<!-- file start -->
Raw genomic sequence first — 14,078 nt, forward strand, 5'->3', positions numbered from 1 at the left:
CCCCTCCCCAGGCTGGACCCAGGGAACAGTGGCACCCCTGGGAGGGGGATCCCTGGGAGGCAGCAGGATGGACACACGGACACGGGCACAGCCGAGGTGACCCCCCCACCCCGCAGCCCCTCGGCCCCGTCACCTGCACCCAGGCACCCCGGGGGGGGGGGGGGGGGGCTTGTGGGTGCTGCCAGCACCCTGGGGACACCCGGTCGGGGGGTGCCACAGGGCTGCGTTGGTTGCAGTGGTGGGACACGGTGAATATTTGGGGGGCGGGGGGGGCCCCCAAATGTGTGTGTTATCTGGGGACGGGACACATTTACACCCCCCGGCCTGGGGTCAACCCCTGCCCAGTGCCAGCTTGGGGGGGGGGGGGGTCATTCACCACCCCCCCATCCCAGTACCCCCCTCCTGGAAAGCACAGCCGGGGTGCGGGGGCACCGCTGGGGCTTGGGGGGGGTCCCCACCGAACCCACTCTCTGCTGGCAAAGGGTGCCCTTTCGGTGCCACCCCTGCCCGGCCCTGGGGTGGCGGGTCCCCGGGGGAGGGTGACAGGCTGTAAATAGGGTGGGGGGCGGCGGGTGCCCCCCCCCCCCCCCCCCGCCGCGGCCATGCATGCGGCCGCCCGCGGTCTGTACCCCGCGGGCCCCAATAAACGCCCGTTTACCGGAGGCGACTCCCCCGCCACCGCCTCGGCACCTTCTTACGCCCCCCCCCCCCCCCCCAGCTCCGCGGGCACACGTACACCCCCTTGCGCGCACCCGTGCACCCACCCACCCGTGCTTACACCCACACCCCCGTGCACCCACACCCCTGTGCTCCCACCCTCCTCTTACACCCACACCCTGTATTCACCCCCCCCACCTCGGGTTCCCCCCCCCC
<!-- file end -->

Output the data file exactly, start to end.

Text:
Raw genomic sequence first — 14,078 nt, forward strand, 5'->3', positions numbered from 1 at the left:
CCCCTCCCCAGGCTGGACCCAGGGAACAGTGGCACCCCTGGGAGGGGGATCCCTGGGAGGCAGCAGGATGGACACACGGACACGGGCACAGCCGAGGTGACCCCCCCACCCCGCAGCCCCTCGGCCCCGTCACCTGCACCCAGGCACCCCGGGGGGGGGGGGGGGGGGCTTGTGGGTGCTGCCAGCACCCTGGGGACACCCGGTCGGGGGGTGCCACAGGGCTGCGTTGGTTGCAGTGGTGGGACACGGTGAATATTTGGGGGGCGGGGGGGGCCCCCAAATGTGTGTGTTATCTGGGGACGGGACACATTTACACCCCCCGGCCTGGGGTCAACCCCTGCCCAGTGCCAGCTTGGGGGGGGGGGGGGTCATTCACCACCCCCCCATCCCAGTACCCCCCTCCTGGAAAGCACAGCCGGGGTGCGGGGGCACCGCTGGGGCTTGGGGGGGGTCCCCACCGAACCCACTCTCTGCTGGCAAAGGGTGCCCTTTCGGTGCCACCCCTGCCCGGCCCTGGGGTGGCGGGTCCCCGGGGGAGGGTGACAGGCTGTAAATAGGGTGGGGGGCGGCGGGTGCCCCCCCCCCCCCCCCCCGCCGCGGCCATGCATGCGGCCGCCCGCGGTCTGTACCCCGCGGGCCCCAATAAACGCCCGTTTACCGGAGGCGACTCCCCCGCCACCGCCTCGGCACCTTCTTACGCCCCCCCCCCCCCCCCCAGCTCCGCGGGCACACGTACACCCCCTTGCGCGCACCCGTGCACCCACCCACCCGTGCTTACACCCACACCCCCGTGCACCCACACCCCTGTGCTCCCACCCTCCTCTTACACCCACACCCTGTATTCACCCCCCCCACCTCGGGTTCCCCCCCCCC